I'm very interested in FDA audit techniques / documentation. 

 

On one hand I'm super confident our employees are doing the right thing and trained to respect food safety, and I'm really glad there is a regulatory agency who checks the food I eat.  On the other hand I'm neverous because I see things they don't...and it's the FDA, it's nerve wracking. and we're just growing and learning, not a mature corporation.  It's like having to talk to a cop even though you're just walking down the street doing nothing.  Hooray, I get a chance to show off my documentation and I get an outside viewpoint that will give me GREAT advice for improvement in our programs, but the stakes just jumped from "not having a certain 3rd party cert for a month" to "IT'S THE FDA"

 

Here's my horoscope for tomorrow - "Study of intellectual or spiritual subjects that particularly interest you could keep you at home for much of the day, Cancer. More than one visitor might drop by in order to discuss these matters, perhaps bringing a few books. Discussions could take on an imaginative, idealistic, and even mystical level, which could prove inspiring for all involved. Take notes, because you'll want to be sure and remember these conversations."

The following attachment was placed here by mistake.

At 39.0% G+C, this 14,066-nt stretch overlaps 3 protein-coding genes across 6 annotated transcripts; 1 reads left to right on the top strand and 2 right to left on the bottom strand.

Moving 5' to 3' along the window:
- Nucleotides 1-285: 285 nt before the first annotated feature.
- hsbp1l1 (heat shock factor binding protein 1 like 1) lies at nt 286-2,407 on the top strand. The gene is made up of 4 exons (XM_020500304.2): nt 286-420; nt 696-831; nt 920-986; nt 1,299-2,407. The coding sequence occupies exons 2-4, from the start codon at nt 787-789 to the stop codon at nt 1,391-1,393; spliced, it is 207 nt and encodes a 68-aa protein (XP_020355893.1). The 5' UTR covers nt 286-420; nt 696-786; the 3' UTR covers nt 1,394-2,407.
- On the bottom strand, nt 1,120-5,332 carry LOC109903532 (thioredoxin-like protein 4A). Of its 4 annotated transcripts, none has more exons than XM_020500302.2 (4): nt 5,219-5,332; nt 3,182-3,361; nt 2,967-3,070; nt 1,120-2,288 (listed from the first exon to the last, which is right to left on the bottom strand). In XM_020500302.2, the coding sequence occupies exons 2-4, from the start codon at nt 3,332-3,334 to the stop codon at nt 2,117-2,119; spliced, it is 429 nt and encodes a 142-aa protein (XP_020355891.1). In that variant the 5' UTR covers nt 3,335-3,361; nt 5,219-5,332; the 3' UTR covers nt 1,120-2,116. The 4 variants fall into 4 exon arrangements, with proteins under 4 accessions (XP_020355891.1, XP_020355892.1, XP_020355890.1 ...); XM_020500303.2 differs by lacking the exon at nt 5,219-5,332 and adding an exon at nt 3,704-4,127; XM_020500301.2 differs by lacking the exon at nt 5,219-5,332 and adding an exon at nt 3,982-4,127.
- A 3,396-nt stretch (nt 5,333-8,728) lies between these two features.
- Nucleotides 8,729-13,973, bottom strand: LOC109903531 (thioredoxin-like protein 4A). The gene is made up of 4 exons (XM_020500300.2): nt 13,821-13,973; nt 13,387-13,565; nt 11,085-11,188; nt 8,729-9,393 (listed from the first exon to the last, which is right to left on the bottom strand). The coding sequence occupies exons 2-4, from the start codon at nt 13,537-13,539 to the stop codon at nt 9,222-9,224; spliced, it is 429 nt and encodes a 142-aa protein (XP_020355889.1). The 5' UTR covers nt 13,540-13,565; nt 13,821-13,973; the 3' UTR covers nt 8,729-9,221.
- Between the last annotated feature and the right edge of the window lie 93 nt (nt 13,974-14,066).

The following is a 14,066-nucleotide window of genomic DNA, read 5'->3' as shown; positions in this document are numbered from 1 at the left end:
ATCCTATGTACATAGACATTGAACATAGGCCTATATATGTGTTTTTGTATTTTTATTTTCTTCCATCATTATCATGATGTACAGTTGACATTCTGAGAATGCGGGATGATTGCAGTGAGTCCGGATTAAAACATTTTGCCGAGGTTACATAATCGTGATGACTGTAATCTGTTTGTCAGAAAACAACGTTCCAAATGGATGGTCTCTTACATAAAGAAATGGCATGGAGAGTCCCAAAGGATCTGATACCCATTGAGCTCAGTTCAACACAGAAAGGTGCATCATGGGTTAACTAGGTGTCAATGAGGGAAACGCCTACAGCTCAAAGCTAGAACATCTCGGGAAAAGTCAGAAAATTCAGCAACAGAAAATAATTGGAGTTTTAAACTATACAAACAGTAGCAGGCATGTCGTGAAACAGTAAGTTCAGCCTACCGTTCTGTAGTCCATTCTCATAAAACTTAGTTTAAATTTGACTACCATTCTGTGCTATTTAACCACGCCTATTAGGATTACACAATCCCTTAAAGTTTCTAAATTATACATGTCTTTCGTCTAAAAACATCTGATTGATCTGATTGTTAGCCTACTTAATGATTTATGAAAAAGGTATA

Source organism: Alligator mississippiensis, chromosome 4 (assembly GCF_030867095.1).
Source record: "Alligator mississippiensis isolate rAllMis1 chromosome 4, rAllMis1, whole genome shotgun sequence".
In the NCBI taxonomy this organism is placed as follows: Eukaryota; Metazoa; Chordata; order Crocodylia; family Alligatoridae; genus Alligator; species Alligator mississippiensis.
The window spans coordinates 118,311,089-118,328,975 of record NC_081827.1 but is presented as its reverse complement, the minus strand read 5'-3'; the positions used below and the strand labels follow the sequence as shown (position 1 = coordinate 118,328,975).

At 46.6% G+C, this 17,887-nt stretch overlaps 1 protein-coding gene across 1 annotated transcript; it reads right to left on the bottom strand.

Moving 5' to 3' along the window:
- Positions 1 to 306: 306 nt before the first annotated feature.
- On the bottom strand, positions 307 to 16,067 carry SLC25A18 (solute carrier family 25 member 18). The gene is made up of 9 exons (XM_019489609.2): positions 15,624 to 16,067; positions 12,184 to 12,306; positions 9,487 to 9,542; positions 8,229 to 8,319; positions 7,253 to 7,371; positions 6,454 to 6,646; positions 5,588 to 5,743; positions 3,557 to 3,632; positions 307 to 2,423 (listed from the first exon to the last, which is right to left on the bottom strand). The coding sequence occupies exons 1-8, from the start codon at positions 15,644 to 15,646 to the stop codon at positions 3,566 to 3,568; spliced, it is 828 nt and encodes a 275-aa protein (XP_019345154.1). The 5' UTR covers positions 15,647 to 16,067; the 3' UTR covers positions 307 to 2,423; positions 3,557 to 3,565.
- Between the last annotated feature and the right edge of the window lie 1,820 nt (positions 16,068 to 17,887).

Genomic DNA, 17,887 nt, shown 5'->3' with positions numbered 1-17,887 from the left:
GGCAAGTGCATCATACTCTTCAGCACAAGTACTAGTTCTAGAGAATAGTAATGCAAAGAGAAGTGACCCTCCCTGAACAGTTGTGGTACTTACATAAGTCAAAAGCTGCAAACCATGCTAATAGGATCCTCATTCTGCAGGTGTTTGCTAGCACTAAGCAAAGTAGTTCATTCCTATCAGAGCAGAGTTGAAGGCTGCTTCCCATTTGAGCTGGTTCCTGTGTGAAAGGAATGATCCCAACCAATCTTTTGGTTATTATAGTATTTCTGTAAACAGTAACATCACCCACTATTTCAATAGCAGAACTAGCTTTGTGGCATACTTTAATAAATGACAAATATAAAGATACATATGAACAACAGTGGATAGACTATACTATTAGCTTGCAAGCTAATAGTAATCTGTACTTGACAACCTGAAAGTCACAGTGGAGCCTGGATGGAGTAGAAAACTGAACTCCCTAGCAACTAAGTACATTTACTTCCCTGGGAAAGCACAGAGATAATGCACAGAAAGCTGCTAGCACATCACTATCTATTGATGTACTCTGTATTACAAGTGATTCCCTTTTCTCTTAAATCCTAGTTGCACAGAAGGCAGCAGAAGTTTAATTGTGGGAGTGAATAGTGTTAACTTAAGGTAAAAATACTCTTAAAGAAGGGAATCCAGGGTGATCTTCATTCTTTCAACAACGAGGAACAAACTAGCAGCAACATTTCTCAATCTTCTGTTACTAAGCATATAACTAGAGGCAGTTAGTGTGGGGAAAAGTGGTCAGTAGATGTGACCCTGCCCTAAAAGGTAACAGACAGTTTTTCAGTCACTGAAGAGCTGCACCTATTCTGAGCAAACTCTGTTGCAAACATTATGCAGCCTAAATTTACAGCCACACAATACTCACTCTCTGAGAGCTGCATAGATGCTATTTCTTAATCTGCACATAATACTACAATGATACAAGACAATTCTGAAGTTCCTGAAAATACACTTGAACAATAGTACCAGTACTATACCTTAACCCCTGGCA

Wish me luck?

We just had a surprise visit a couple weeks ago from a state inspector that also contracts the FDA audits. She was very knowledgeable, had experience in industry prior to government work. They looked at almost everything our SQF auditor did. Shipping & receiving records, production records, mock recall records, FDA registration, thermometer & scale calibrations, Products register, ingredient list, plant tour for GMP's & sanitation, sanitizer check, labels, HACCP plans, pest control, environmental testing, etc.

It wasn't as intense as the SQF audit (ie: she didn't dig deep into records). When she asked for something, I provided documentation or explained it.

Be confident in your knowledge and your program. You know it best.


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#17 Snookie

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Posted 26 March 2014 - 03:36 PM

Having been part of many FDA audits, they vary as any audit does by who is doing the audit.  I have had really intense 7 day audits ( it was a small plant), and 30 minute "keep up the good work" audits.    Good luck!


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#18 Slab

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Posted 26 March 2014 - 04:14 PM

As others have previously stated it really depends on the auditor and the nature of the call (general surveillance vs. response to report).

 

In my experience with the FDA the auditor will generally start like any other audit;

 

  • Introductions (identifying key personnel for interviews and structure of audit)
  • Desk audit and interviews
  • GMP, SSOP, procedures and practices on the floor